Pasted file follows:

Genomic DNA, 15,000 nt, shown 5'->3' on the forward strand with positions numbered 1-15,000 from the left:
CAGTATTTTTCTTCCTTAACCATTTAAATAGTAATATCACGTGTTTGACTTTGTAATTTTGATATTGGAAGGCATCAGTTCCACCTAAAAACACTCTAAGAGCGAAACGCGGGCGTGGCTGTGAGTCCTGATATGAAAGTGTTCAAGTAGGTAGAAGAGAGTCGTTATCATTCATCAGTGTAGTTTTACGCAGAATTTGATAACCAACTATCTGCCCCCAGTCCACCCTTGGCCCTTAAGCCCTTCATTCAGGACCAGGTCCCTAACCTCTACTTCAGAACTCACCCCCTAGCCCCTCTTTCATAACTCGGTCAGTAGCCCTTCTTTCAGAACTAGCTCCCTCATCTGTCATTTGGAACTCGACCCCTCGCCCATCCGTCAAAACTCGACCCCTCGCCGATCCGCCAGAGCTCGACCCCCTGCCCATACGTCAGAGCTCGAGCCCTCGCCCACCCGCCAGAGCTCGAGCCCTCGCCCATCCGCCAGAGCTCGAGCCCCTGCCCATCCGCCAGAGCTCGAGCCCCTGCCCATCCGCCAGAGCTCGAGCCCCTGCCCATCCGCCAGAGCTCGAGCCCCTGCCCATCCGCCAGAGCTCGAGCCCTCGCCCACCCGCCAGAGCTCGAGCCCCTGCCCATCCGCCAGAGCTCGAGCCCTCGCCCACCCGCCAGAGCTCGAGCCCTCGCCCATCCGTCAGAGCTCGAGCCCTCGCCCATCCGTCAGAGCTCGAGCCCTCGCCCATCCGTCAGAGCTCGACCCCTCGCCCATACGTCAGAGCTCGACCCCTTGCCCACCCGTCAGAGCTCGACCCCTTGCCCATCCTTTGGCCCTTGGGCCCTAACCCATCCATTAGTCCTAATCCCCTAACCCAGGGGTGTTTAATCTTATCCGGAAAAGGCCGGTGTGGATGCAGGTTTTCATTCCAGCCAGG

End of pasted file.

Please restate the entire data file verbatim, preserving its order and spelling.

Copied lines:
Genomic DNA, 15,000 nt, shown 5'->3' on the forward strand with positions numbered 1-15,000 from the left:
CAGTATTTTTCTTCCTTAACCATTTAAATAGTAATATCACGTGTTTGACTTTGTAATTTTGATATTGGAAGGCATCAGTTCCACCTAAAAACACTCTAAGAGCGAAACGCGGGCGTGGCTGTGAGTCCTGATATGAAAGTGTTCAAGTAGGTAGAAGAGAGTCGTTATCATTCATCAGTGTAGTTTTACGCAGAATTTGATAACCAACTATCTGCCCCCAGTCCACCCTTGGCCCTTAAGCCCTTCATTCAGGACCAGGTCCCTAACCTCTACTTCAGAACTCACCCCCTAGCCCCTCTTTCATAACTCGGTCAGTAGCCCTTCTTTCAGAACTAGCTCCCTCATCTGTCATTTGGAACTCGACCCCTCGCCCATCCGTCAAAACTCGACCCCTCGCCGATCCGCCAGAGCTCGACCCCCTGCCCATACGTCAGAGCTCGAGCCCTCGCCCACCCGCCAGAGCTCGAGCCCTCGCCCATCCGCCAGAGCTCGAGCCCCTGCCCATCCGCCAGAGCTCGAGCCCCTGCCCATCCGCCAGAGCTCGAGCCCCTGCCCATCCGCCAGAGCTCGAGCCCCTGCCCATCCGCCAGAGCTCGAGCCCTCGCCCACCCGCCAGAGCTCGAGCCCCTGCCCATCCGCCAGAGCTCGAGCCCTCGCCCACCCGCCAGAGCTCGAGCCCTCGCCCATCCGTCAGAGCTCGAGCCCTCGCCCATCCGTCAGAGCTCGAGCCCTCGCCCATCCGTCAGAGCTCGACCCCTCGCCCATACGTCAGAGCTCGACCCCTTGCCCACCCGTCAGAGCTCGACCCCTTGCCCATCCTTTGGCCCTTGGGCCCTAACCCATCCATTAGTCCTAATCCCCTAACCCAGGGGTGTTTAATCTTATCCGGAAAAGGCCGGTGTGGATGCAGGTTTTCATTCCAGCCAGG